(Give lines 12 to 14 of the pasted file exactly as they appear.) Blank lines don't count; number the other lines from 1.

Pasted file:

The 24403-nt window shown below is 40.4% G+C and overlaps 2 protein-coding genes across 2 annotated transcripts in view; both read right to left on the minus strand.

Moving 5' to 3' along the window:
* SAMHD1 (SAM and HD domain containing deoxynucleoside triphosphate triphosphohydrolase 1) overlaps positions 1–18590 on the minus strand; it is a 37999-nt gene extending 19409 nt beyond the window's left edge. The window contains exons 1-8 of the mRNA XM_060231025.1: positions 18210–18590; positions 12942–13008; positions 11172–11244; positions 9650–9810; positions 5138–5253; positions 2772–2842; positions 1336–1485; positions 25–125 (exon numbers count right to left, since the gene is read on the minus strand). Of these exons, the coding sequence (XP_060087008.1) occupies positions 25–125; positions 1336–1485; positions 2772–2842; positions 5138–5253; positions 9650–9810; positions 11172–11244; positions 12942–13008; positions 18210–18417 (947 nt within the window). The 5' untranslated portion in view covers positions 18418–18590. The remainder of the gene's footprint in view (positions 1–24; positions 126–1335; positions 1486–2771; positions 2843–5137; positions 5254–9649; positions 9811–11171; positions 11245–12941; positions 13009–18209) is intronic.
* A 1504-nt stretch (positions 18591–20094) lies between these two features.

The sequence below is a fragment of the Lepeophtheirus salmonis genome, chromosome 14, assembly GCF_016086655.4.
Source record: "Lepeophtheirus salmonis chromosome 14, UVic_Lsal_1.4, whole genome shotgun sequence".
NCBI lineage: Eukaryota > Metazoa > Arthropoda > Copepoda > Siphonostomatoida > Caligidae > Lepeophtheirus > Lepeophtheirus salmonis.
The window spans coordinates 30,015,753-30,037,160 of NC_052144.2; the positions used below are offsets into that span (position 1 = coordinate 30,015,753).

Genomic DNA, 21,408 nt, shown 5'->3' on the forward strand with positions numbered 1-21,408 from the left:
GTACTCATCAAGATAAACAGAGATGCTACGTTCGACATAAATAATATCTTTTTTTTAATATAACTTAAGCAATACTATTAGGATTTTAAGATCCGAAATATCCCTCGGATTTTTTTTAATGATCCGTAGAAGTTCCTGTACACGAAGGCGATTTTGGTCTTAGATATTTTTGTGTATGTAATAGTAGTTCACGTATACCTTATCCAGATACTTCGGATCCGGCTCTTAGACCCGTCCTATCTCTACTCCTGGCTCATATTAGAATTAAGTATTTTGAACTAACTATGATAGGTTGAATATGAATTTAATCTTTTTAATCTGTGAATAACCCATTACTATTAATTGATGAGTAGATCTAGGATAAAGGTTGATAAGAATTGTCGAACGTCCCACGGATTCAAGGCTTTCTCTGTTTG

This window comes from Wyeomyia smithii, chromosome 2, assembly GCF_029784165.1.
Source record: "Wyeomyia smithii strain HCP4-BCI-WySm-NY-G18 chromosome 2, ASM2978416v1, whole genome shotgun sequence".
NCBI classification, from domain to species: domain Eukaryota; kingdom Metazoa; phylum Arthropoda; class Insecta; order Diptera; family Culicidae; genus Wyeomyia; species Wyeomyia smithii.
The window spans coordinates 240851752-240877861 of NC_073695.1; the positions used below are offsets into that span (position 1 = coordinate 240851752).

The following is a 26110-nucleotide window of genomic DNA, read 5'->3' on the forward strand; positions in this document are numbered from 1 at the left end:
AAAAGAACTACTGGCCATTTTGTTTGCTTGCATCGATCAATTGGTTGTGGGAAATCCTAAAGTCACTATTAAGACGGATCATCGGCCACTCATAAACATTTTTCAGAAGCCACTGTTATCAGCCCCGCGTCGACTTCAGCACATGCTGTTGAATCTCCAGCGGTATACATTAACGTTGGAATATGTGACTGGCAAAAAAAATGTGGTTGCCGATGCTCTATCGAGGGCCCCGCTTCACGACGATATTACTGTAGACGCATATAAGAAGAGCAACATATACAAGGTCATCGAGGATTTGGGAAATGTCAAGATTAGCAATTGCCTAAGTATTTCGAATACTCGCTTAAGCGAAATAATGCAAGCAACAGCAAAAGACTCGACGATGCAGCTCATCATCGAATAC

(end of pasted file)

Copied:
Source record: "Wyeomyia smithii strain HCP4-BCI-WySm-NY-G18 chromosome 2, ASM2978416v1, whole genome shotgun sequence".
NCBI classification, from domain to species: domain Eukaryota; kingdom Metazoa; phylum Arthropoda; class Insecta; order Diptera; family Culicidae; genus Wyeomyia; species Wyeomyia smithii.
The window spans coordinates 240851752-240877861 of NC_073695.1; the positions used below are offsets into that span (position 1 = coordinate 240851752).